An investigation into peripheral physiological markers that predict monotony
Behavioural performance gradually declines when individuals perform monotonous tasks. The road safety research community tends to agree that driver monotony alters driving performance, especially for professional drivers. Monotony is a well known but poorly understood driver state that can lead to road crashes. With sophisticated instrumentation it is possible to determine if a driver or test subject is likely to be in these or similar states.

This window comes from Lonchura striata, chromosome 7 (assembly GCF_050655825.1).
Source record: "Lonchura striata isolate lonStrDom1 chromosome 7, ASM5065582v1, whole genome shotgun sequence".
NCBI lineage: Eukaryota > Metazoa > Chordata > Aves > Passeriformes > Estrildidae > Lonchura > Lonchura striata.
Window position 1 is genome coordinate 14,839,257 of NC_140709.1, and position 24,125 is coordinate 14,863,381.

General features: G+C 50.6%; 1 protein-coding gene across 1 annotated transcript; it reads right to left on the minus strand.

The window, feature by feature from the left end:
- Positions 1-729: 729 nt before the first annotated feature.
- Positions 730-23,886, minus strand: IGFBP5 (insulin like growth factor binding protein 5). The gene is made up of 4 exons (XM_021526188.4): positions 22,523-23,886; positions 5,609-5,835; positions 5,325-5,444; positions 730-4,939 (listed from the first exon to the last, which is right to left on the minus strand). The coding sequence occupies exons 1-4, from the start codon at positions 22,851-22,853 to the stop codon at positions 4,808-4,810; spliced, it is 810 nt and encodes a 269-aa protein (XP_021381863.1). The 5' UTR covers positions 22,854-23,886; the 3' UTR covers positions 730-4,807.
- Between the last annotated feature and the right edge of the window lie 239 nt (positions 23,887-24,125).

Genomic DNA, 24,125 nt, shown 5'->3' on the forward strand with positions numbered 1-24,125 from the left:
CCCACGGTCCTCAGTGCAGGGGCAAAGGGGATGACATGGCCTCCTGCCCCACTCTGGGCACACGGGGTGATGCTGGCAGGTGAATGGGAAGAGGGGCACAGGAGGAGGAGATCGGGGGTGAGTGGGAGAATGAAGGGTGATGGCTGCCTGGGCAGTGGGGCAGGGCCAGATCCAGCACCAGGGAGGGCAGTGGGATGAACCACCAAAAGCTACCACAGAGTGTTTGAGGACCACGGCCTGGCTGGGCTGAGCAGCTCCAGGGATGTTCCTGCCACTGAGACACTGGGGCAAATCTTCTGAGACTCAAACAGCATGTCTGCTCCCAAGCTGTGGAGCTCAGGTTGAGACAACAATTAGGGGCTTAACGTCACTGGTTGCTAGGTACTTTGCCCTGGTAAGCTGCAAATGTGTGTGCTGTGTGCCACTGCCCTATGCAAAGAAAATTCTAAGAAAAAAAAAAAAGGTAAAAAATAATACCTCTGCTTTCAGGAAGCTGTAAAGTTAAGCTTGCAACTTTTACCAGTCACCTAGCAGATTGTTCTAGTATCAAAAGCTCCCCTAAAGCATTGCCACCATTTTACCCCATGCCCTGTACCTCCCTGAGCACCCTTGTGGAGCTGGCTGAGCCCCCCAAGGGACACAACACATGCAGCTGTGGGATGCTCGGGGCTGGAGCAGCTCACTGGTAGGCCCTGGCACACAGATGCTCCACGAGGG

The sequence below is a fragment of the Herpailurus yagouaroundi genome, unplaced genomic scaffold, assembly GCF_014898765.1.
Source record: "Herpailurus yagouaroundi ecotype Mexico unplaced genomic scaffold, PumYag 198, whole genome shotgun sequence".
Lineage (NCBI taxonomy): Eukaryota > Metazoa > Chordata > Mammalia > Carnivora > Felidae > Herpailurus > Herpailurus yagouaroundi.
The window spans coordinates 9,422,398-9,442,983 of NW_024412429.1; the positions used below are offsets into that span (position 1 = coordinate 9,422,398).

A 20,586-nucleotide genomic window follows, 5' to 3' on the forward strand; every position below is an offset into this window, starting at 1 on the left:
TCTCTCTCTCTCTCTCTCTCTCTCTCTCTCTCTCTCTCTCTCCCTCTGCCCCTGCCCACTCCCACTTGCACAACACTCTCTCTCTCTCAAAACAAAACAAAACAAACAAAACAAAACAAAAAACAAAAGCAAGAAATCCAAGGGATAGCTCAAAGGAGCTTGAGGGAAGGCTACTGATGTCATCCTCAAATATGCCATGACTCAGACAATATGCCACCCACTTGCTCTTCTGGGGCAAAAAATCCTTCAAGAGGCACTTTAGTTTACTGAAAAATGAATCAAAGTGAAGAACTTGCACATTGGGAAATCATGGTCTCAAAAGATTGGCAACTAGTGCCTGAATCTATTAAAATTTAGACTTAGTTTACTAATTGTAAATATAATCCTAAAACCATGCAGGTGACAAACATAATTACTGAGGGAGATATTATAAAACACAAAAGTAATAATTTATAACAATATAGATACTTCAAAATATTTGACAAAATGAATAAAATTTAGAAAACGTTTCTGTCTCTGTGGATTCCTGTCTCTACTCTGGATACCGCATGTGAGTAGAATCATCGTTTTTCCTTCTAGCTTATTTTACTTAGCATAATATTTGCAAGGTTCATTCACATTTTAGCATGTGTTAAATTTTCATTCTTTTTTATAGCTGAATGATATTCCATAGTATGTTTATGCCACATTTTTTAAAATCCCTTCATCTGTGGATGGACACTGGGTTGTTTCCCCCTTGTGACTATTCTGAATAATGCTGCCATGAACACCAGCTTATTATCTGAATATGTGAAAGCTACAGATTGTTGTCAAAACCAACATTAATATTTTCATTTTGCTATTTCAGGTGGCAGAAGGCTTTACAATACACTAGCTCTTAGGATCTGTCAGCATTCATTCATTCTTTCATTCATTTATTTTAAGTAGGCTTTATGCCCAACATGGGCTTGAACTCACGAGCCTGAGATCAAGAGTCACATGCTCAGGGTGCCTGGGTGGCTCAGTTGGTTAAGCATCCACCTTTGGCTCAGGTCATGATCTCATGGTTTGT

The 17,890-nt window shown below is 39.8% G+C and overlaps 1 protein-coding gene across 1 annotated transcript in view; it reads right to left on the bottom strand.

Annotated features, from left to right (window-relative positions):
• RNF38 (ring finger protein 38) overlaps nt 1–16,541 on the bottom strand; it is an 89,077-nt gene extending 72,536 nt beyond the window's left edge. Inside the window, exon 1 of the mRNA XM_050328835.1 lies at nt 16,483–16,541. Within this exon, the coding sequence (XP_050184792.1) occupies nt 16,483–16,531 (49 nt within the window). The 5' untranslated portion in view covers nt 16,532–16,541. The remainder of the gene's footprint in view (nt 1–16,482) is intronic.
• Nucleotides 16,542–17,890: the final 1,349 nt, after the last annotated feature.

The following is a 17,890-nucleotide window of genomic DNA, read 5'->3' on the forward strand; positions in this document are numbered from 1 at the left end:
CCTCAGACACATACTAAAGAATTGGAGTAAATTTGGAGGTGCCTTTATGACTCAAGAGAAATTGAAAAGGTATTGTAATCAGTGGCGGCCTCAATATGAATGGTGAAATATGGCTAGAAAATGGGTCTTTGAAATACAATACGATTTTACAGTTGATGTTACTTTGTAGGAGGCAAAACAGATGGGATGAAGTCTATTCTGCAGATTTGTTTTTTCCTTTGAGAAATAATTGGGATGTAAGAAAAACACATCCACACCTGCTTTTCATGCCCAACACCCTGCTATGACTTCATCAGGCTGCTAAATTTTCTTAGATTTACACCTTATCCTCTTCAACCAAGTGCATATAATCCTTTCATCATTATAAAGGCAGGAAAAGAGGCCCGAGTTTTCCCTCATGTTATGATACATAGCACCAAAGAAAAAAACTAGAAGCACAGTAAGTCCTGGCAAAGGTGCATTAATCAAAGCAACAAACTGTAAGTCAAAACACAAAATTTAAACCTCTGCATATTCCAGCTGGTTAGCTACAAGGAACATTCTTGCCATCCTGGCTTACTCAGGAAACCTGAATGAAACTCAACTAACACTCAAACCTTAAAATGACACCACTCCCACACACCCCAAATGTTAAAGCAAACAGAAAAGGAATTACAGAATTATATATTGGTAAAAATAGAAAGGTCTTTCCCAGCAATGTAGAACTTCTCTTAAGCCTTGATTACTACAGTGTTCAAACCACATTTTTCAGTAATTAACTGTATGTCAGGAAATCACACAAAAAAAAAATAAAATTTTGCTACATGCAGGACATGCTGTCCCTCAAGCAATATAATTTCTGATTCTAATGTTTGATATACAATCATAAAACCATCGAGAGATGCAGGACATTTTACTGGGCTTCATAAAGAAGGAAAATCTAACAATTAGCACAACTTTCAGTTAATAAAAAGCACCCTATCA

This paper investigates the state of monotony to determine if relatively simple instrumentation can measure wether or not a driver is likely to be in or approaching this state. First the Mackworth clock test, a well known protocol for producing a monotonous state is reproduced in a laboratory based experiment. A number of physiological indicators and Electroencephalograph (EEG) are monitored during the experiment. The stimuli (event) contains 24 different targets the participant reacts to during a 1-hour testing session. The state of monotony is verified by continuous EEG recording, a baseline is determined by examining pre and post event activity. A range of possible peripheral measures are then also simultaneously recorded such as Galvanic Skin Response (GSR), Electrocardiogram (EKG), Electrooculograph (EOG), Electromyograph EMG and 3D head tilt (using a custom built accelerometer based device) together with user inputs. Preliminary results from a test pool of eight subjects indicates that some of these peripheral physiological measures may contain markers that correlate well with alpha and theta EEG activity, thus indicating the state of monotony. A sensor that shows a lot of promise for future research is the GSR. Inexpensive instrumentation and an in-car based test procedure are recommended for further investigation in order to develop a sustainable Monotony Diagnosis Module (MDM).